Sarasota Orchestra

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The Sarasota Orchestra is an American symphony orchestra located in Sarasota, Florida. The orchestra is administratively based at the Beatrice Friedman Symphony Center. The orchestra performs concerts in Sarasota at several venues:

  • Holley Hall, Beatrice Friedman Symphony Center
  • Van Wezel Performing Arts Hall
  • Sarasota Opera House

The orchestra also gives concerts at the Neel Performing Arts Center, State College of Florida, in Bradenton.

Sarasota Orchestra stacked logo.jpg

History[edit]

In the fall of 1948, Ruth Cotton Butler, a Sarasota music teacher, enlisted the support of businessmen Dr. W.D. Sugg and J. Lorton Francis of Bradenton, and George Gibbs, an amateur musician from Venice, to form an orchestra. Their combined effort produced the debut concert of the Florida West Coast Symphony on 12 March 1949, conducted by Lyman Wiltse, at the Sarasota Municipal Auditorium. Wiltse worked with the ensemble for one year, as de facto music director. The orchestra's first season contained three concerts, with the first taking place on 19 January 1950.[1] Alexander Bloch was the first full-time music director of the orchestra, from 1950 to 1962.[2] During the first six years of the orchestra, the orchestra did not have a single resident venue. In 1955, the Sarasota city commission approved construction of rehearsal space for the orchestra in the Sarasota civic center. The construction was completed in November 1955.[1]

In 1961, Paul Wolfe began a 35-year tenure as artistic director and conductor. His leadership allowed the orchestra to establish a core chamber and four resident chamber ensembles, expand the Youth Orchestra Program and consolidate the then Florida West Coast Symphony and the Music Festival of Florida, to create the Sarasota Music Festival. In 1985, the orchestra merged with the Sarasota Music Festival.[1]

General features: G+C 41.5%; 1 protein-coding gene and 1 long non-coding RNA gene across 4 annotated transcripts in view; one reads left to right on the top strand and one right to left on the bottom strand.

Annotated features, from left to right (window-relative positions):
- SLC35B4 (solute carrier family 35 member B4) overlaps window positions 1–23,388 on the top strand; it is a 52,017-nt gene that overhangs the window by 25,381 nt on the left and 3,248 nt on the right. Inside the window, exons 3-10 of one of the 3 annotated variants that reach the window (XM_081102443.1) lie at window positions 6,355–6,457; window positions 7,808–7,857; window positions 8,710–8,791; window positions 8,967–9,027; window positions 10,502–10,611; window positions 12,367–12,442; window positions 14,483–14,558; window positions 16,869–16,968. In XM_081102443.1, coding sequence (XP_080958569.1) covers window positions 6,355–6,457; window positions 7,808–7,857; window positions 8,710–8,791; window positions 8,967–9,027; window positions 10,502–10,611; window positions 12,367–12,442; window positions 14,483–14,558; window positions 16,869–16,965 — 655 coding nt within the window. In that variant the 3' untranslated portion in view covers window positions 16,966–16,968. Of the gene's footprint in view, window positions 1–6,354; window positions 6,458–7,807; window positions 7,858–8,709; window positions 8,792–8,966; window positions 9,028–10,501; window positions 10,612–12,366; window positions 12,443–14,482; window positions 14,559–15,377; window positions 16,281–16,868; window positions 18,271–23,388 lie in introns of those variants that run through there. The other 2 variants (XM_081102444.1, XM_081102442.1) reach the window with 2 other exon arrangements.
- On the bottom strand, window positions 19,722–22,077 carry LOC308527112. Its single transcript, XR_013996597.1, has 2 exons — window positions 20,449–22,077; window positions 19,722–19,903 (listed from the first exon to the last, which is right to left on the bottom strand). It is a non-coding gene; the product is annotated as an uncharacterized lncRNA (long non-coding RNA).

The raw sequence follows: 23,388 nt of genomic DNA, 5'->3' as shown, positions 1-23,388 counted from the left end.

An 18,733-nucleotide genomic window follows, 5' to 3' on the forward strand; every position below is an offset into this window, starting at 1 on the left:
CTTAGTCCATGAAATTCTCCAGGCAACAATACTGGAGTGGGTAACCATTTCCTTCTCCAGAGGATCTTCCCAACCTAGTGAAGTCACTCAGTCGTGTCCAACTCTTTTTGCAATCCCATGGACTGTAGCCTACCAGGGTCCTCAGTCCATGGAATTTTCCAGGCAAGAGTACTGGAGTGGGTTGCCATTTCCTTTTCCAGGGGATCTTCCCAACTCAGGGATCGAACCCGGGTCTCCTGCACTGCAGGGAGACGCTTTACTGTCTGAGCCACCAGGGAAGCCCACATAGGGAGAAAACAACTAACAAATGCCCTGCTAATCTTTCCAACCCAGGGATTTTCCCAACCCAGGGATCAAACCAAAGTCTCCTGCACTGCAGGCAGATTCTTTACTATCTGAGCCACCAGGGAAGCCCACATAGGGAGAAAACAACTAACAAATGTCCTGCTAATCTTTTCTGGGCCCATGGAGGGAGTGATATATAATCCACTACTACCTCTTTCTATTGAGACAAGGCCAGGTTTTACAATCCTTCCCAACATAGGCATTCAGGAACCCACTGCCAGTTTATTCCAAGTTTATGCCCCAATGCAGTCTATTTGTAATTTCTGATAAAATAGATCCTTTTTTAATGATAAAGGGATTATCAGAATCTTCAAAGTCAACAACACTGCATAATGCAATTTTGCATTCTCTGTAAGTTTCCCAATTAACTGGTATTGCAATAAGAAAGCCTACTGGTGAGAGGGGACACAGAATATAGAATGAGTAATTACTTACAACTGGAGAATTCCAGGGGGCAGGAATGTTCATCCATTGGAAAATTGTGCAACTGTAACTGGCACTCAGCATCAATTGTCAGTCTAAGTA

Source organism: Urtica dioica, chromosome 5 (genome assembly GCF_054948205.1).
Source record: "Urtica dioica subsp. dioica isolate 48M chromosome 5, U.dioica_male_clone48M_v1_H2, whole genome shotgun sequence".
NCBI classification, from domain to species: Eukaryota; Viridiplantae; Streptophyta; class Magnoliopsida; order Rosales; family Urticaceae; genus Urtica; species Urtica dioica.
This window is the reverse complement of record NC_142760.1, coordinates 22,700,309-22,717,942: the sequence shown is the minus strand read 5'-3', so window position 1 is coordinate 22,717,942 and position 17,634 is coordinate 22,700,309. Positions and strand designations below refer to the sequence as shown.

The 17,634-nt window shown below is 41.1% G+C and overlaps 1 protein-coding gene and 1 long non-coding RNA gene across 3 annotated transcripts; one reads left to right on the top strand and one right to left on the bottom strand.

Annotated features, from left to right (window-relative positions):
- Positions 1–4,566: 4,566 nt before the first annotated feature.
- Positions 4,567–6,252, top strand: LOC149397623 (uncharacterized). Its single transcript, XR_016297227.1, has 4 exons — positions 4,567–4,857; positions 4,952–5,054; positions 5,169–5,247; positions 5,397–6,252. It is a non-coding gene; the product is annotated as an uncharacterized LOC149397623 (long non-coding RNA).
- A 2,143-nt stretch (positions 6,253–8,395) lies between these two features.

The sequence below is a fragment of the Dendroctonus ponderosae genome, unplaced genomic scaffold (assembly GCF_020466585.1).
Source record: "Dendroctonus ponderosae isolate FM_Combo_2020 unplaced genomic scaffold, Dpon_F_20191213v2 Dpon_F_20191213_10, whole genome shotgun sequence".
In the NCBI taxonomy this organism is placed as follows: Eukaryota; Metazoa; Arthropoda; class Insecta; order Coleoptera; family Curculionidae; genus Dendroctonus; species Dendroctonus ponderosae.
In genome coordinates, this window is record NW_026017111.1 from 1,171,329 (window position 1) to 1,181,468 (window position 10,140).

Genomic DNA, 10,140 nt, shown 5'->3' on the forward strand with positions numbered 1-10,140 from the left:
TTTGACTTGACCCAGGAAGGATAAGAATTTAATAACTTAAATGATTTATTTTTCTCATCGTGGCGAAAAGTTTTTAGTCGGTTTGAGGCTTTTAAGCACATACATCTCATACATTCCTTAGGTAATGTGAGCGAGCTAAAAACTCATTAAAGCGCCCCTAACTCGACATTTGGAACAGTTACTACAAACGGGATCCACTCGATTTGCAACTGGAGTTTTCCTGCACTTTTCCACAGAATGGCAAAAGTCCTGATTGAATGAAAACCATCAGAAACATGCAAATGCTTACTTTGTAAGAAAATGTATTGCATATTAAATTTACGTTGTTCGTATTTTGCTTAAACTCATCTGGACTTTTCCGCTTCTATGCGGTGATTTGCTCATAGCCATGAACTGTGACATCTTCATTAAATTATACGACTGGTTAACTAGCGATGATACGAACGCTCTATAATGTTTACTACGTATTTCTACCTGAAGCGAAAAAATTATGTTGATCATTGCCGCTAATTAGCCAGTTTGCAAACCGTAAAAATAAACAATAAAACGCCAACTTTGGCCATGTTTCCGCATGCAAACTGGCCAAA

Leif Bjaland succeeded Wolf as music director in 1997, and served in the post until 2012. His work during his tenure included the instigation of a concert series titled 'Journeys to Genius'.[3] In February 2011, Anu Tali made her first guest-conducting appearance with the orchestra.[4] In June 2013, the orchestra named Tali as its next music director, effective August 1, 2013, with an initial contract of 3 years.[5] She is the first female conductor to be named music director of the orchestra. The orchestra extended her contract for another 3 years in 2016. In October 2017, the orchestra announced that Tali is to stand down from her music directorship of the orchestra in 2019.[6][7]

Music directors[edit]

  • Alexander Bloch (1950-1962)
  • Paul Wolfe (1961-1995)
  • Leif Bjaland (1997-2012)
  • Anu Tali (2013-present)

References[edit]

  1. ^ a b c Mallory Gnaegy (2013-09-04). "Sarasota Orchestra celebrates 65 years". Sarasota Observer. Retrieved 2017-10-26.
  2. ^ "Alexander Bloch Dead at 101; A Composer and Conductor". New York Times. 1983-03-18. Retrieved 2017-10-26.
  3. ^ Susan Rife (2012-02-12). "Leif Bjaland prepares for final concerts with Sarasota Orchestra". Sarasota Herald-Tribune. Retrieved 2017-10-26.
  4. ^ Richard Storm (2011-02-20). "Guest conductor brings nuance out of standards". Sarasota Herald Tribune. Retrieved 2017-10-26.
  5. ^ Susan Rife (2013-06-11). "Sarasota Orchestra hires Anu Tali as music director". Sarasota Herald Tribune. Retrieved 2017-10-26.
  6. ^ "Anu Tali Announces She Will Step Down as Music Director in 2019" (PDF) (Press release). Sarasota Orchestra. 25 October 2017. Retrieved 2017-10-26.
  7. ^ Susan Rife (2017-10-26). "Music director leaving Sarasota Orchestra in 2019". Sarasota Herald Tribune. Retrieved 2017-10-26.

External links[edit]